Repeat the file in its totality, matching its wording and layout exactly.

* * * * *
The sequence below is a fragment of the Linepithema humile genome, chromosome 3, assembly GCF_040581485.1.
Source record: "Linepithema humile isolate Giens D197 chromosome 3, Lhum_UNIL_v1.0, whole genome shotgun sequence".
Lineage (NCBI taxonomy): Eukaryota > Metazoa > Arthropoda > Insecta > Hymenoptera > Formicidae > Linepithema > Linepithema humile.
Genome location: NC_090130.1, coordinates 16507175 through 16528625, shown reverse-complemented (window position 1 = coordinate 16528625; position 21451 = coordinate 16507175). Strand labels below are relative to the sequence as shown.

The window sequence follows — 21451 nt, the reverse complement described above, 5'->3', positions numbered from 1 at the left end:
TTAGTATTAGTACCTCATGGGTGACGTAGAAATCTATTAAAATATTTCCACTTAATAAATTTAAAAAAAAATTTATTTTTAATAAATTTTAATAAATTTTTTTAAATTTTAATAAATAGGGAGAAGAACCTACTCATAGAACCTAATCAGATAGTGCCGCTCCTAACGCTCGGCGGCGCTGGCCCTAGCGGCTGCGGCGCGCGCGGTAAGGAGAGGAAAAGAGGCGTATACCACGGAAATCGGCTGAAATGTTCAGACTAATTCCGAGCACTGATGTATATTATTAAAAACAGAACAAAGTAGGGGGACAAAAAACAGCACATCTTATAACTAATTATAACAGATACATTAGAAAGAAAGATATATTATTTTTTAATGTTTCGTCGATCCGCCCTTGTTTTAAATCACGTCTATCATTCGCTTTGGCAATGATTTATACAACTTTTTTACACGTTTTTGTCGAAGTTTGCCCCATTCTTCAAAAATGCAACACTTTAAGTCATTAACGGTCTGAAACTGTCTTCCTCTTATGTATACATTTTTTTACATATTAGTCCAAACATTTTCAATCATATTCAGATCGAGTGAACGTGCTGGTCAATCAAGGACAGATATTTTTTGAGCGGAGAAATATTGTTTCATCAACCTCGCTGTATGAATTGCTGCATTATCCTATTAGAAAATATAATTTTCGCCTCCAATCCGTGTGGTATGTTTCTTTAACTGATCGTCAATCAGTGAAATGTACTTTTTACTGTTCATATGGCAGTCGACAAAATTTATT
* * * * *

The sequence below is a fragment of the Linepithema humile genome, chromosome 3, assembly GCF_040581485.1.
Source record: "Linepithema humile isolate Giens D197 chromosome 3, Lhum_UNIL_v1.0, whole genome shotgun sequence".
Lineage (NCBI taxonomy): Eukaryota > Metazoa > Arthropoda > Insecta > Hymenoptera > Formicidae > Linepithema > Linepithema humile.
Genome location: NC_090130.1, coordinates 16507175 through 16528625, shown reverse-complemented (window position 1 = coordinate 16528625; position 21451 = coordinate 16507175). Strand labels below are relative to the sequence as shown.

The window sequence follows — 21451 nt, the reverse complement described above, 5'->3', positions numbered from 1 at the left end:
TTAGTATTAGTACCTCATGGGTGACGTAGAAATCTATTAAAATATTTCCACTTAATAAATTTAAAAAAAAATTTATTTTTAATAAATTTTAATAAATTTTTTTAAATTTTAATAAATAGGGAGAAGAACCTACTCATAGAACCTAATCAGATAGTGCCGCTCCTAACGCTCGGCGGCGCTGGCCCTAGCGGCTGCGGCGCGCGCGGTAAGGAGAGGAAAAGAGGCGTATACCACGGAAATCGGCTGAAATGTTCAGACTAATTCCGAGCACTGATGTATATTATTAAAAACAGAACAAAGTAGGGGGACAAAAAACAGCACATCTTATAACTAATTATAACAGATACATTAGAAAGAAAGATATATTATTTTTTAATGTTTCGTCGATCCGCCCTTGTTTTAAATCACGTCTATCATTCGCTTTGGCAATGATTTATACAACTTTTTTACACGTTTTTGTCGAAGTTTGCCCCATTCTTCAAAAATGCAACACTTTAAGTCATTAACGGTCTGAAACTGTCTTCCTCTTATGTATACATTTTTTTACATATTAGTCCAAACATTTTCAATCATATTCAGATCGAGTGAACGTGCTGGTCAATCAAGGACAGATATTTTTTGAGCGGAGAAATATTGTTTCATCAACCTCGCTGTATGAATTGCTGCATTATCCTATTAGAAAATATAATTTTCGCCTCCAATCCGTGTGGTATGTTTCTTTAACTGATCGTCAATCAGTGAAATGTACTTTTTACTGTTCATATGGCAGTCGACAAAATTTATT